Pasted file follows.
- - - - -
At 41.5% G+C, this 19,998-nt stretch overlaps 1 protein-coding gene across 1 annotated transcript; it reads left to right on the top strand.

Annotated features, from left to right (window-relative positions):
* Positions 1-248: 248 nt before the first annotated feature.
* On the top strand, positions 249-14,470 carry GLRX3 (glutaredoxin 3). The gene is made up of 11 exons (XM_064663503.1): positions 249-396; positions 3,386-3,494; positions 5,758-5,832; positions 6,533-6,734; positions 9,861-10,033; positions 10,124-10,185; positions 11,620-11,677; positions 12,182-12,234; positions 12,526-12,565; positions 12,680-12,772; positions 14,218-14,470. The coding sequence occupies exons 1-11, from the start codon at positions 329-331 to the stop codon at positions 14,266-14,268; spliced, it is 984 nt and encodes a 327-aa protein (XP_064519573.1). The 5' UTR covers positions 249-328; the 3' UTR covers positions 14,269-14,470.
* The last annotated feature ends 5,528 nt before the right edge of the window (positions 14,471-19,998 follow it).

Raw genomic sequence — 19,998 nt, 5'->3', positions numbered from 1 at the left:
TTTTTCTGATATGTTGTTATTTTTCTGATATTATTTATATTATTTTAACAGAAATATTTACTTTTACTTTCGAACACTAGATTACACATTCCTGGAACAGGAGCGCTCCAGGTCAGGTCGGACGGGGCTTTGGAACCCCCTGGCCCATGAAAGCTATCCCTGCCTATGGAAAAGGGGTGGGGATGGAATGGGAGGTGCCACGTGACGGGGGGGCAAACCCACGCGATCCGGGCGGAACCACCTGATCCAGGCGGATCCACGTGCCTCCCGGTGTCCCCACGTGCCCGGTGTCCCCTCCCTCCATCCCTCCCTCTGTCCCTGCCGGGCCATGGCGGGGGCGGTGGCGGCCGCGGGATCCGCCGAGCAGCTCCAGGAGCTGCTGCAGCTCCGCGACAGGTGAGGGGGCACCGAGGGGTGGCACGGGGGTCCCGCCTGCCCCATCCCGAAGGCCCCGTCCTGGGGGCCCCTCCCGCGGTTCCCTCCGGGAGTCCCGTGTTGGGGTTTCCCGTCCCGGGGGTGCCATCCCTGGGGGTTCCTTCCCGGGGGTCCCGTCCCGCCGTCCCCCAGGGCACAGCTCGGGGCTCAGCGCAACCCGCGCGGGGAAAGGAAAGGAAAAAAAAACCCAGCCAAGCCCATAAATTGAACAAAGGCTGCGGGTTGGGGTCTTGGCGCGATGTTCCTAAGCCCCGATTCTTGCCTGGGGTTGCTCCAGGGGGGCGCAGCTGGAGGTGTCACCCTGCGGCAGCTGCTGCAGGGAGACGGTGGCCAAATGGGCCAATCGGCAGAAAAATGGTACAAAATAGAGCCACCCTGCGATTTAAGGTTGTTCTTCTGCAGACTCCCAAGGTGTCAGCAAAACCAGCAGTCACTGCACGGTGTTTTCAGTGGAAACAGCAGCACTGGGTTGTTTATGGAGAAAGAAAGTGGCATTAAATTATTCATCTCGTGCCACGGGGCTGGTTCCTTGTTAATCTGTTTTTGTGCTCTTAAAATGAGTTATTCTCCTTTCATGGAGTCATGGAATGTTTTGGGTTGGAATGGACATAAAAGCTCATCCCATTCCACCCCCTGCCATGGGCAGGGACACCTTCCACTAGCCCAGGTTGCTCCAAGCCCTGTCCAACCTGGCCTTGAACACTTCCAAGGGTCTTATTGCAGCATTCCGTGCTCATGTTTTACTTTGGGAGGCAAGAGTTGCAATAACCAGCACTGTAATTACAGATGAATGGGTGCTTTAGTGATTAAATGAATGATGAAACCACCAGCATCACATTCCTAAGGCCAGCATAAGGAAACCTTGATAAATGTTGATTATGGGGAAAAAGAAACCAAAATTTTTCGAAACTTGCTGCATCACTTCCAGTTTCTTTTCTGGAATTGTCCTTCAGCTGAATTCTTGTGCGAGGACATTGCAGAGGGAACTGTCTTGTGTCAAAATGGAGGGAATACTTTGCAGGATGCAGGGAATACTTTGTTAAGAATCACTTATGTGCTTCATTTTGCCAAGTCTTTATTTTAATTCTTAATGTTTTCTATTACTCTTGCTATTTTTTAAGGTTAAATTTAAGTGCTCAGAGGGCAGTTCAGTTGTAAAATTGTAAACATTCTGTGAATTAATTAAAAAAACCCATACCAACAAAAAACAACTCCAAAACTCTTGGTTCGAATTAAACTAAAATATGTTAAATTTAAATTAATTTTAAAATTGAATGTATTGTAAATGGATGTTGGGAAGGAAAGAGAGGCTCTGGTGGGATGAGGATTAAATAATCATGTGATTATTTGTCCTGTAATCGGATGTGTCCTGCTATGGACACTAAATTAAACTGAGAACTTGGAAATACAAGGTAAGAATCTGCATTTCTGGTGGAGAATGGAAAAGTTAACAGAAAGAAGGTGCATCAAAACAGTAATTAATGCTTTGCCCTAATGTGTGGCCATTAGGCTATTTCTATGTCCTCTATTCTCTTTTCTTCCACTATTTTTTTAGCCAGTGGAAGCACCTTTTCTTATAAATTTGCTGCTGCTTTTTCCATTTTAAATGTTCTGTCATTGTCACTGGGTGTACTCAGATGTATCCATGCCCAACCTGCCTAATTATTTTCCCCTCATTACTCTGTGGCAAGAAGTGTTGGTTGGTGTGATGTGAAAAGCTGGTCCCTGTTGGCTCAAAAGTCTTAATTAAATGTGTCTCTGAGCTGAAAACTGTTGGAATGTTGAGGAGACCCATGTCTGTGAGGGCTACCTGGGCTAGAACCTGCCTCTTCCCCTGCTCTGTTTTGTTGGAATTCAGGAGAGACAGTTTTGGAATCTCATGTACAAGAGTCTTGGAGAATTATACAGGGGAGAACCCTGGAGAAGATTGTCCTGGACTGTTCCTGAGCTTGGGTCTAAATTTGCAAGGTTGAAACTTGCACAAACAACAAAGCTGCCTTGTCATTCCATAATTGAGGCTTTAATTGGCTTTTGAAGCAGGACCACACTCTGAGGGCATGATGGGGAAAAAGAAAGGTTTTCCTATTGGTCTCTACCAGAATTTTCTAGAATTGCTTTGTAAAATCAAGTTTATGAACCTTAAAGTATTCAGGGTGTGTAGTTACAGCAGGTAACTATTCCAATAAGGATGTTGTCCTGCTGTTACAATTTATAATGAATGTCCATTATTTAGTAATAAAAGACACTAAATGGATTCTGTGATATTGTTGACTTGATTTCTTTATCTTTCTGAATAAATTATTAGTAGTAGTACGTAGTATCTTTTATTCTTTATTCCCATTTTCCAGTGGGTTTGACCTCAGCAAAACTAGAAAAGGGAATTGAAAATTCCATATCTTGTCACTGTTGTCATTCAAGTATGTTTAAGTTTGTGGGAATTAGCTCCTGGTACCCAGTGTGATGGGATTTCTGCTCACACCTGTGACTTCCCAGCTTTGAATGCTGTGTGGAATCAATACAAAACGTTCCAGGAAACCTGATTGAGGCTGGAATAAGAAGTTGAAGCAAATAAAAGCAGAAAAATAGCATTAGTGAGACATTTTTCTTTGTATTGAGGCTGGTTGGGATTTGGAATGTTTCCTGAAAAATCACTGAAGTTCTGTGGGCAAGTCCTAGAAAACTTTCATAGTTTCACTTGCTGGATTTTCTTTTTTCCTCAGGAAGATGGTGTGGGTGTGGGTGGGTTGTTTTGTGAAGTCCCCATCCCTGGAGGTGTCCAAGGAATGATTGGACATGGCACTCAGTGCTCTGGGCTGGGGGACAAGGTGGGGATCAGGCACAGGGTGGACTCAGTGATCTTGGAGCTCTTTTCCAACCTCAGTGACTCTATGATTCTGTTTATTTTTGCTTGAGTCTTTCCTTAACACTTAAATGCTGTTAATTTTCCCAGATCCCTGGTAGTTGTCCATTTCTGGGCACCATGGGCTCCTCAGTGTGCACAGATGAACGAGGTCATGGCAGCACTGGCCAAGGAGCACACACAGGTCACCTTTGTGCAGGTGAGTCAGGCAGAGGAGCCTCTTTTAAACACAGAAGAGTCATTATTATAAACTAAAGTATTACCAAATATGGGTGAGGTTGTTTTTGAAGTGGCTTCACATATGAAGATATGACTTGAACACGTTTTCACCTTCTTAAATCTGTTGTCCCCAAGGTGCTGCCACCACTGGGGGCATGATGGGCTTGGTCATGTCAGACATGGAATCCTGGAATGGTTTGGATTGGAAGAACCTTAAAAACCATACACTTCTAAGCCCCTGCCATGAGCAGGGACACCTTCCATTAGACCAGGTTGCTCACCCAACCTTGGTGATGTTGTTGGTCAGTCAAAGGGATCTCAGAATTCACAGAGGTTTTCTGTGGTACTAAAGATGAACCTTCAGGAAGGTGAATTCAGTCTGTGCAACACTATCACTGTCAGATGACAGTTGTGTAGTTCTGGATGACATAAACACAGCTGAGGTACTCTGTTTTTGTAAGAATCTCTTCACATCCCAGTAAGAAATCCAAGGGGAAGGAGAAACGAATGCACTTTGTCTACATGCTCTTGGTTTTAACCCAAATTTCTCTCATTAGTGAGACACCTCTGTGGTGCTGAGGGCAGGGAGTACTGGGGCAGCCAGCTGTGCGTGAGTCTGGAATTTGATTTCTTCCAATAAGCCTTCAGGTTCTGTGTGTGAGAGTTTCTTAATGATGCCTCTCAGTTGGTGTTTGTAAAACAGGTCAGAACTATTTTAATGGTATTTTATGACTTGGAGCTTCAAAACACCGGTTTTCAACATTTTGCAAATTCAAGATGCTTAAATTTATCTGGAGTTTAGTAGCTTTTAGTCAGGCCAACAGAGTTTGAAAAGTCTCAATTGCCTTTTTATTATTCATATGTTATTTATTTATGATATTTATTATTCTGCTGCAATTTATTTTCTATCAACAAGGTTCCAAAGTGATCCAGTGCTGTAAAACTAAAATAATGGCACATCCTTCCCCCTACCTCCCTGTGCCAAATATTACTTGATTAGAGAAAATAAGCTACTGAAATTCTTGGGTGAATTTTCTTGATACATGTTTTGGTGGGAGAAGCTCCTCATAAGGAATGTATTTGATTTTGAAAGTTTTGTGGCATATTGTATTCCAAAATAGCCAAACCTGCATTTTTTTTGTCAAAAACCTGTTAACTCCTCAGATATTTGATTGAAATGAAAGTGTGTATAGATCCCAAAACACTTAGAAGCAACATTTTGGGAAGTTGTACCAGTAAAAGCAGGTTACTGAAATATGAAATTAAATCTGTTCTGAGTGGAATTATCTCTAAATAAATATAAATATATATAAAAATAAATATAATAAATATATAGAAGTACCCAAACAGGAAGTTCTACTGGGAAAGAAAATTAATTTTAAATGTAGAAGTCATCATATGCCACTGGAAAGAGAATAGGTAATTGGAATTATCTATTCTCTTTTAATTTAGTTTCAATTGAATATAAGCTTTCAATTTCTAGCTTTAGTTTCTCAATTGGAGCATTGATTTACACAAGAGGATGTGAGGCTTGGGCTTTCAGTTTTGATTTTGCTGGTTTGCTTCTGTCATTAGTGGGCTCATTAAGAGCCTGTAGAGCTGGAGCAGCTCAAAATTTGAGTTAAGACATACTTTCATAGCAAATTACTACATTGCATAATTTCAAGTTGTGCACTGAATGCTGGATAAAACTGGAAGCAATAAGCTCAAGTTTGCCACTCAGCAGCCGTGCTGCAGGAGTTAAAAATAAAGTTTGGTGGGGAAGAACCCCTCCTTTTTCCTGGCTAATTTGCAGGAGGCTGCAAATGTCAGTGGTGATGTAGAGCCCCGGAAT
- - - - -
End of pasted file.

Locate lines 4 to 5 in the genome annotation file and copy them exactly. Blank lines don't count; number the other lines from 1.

* On the top strand, positions 249-14,470 carry GLRX3 (glutaredoxin 3). The gene is made up of 11 exons (XM_064663503.1): positions 249-396; positions 3,386-3,494; positions 5,758-5,832; positions 6,533-6,734; positions 9,861-10,033; positions 10,124-10,185; positions 11,620-11,677; positions 12,182-12,234; positions 12,526-12,565; positions 12,680-12,772; positions 14,218-14,470. The coding sequence occupies exons 1-11, from the start codon at positions 329-331 to the stop codon at positions 14,266-14,268; spliced, it is 984 nt and encodes a 327-aa protein (XP_064519573.1). The 5' UTR covers positions 249-328; the 3' UTR covers positions 14,269-14,470.
* The last annotated feature ends 5,528 nt before the right edge of the window (positions 14,471-19,998 follow it).